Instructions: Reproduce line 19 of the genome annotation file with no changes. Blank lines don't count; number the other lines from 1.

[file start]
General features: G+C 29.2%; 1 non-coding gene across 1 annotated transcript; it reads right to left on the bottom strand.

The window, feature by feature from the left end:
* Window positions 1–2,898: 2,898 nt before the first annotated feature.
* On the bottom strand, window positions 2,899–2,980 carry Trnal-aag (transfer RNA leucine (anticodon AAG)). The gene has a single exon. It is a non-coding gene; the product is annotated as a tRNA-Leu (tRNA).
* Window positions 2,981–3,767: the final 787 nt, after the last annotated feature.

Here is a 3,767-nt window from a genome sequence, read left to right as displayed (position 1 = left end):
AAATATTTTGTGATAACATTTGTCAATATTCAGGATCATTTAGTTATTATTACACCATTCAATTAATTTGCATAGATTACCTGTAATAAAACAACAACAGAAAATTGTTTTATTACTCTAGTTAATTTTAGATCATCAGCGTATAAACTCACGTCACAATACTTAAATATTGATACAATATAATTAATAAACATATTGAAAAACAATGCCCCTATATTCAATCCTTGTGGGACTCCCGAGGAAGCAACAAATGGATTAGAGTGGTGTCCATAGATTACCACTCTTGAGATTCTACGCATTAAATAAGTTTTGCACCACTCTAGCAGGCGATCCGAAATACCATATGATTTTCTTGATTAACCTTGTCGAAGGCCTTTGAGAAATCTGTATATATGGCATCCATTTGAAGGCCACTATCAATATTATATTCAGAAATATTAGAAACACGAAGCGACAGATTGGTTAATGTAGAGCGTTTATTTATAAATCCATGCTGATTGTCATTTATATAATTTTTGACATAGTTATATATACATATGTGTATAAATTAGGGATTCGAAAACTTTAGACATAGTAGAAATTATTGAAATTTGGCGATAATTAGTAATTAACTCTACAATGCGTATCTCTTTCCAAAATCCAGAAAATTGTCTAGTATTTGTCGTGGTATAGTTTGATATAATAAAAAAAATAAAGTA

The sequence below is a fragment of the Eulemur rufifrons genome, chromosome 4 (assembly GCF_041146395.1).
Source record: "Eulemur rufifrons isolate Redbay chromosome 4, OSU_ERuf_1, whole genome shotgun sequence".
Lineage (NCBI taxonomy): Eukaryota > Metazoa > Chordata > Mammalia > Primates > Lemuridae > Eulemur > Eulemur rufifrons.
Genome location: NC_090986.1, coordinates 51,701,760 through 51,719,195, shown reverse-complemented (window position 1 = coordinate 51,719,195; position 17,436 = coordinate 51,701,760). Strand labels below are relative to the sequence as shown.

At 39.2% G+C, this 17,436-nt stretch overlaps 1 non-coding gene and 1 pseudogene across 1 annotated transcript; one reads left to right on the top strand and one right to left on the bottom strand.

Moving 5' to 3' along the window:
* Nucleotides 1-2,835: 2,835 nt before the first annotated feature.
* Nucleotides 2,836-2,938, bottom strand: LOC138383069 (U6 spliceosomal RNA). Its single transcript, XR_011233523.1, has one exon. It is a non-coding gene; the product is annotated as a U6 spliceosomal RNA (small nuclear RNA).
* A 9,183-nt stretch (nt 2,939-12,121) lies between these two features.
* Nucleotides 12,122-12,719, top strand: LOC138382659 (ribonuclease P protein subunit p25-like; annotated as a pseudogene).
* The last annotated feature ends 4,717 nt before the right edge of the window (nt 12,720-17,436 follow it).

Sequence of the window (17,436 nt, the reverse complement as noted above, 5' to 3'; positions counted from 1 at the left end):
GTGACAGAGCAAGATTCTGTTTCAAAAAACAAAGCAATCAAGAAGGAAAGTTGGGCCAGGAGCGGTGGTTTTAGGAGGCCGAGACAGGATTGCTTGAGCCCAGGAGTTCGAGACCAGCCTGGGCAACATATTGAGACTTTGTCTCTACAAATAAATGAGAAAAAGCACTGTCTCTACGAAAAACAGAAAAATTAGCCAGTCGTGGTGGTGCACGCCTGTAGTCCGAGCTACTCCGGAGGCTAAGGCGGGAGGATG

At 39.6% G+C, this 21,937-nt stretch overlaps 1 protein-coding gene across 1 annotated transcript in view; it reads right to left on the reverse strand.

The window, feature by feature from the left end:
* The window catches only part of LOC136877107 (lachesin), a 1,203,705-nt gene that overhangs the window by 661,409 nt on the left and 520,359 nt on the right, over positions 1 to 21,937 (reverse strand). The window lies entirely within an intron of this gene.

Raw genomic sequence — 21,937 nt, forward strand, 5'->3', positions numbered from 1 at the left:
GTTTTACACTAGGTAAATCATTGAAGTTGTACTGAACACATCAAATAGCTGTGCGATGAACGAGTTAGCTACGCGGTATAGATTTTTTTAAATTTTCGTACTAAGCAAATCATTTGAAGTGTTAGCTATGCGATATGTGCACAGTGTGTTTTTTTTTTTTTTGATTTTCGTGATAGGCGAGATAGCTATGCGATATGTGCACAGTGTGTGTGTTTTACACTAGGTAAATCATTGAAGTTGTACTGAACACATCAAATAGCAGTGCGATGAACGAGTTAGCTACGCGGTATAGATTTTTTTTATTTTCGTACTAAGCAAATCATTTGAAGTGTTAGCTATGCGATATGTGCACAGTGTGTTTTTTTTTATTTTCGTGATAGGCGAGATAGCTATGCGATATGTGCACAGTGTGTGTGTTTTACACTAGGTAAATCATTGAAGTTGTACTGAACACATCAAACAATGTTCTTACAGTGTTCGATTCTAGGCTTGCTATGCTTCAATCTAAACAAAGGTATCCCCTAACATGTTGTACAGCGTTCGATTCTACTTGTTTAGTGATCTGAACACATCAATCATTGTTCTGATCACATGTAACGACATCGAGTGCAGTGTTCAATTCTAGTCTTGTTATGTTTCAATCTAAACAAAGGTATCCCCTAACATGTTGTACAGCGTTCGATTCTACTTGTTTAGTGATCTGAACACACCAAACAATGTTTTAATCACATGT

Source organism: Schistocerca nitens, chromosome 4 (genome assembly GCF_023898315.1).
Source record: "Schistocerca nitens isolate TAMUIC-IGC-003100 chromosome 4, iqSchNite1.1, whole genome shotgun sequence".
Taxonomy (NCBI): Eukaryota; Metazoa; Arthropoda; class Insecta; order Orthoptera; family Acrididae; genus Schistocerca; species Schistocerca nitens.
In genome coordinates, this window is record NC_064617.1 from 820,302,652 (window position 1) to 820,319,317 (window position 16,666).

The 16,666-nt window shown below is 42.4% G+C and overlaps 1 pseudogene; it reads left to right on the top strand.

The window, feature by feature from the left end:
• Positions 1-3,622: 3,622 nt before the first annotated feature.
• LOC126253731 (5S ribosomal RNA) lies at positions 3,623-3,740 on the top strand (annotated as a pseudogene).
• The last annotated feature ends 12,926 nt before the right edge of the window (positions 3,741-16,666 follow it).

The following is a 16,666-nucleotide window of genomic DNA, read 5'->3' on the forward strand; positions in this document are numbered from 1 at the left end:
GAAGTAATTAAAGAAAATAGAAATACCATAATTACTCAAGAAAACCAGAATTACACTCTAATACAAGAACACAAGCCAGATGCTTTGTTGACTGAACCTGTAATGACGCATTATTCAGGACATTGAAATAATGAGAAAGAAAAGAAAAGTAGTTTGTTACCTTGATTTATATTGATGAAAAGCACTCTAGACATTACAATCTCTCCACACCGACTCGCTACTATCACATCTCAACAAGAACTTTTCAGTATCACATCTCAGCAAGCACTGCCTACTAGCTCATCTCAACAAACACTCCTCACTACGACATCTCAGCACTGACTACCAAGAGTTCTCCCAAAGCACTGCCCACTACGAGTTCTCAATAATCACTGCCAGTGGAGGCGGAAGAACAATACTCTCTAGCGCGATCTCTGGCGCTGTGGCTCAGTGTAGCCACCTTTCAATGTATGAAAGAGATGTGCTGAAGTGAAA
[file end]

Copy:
Sequence of the window (17,436 nt, the reverse complement as noted above, 5' to 3'; positions counted from 1 at the left end):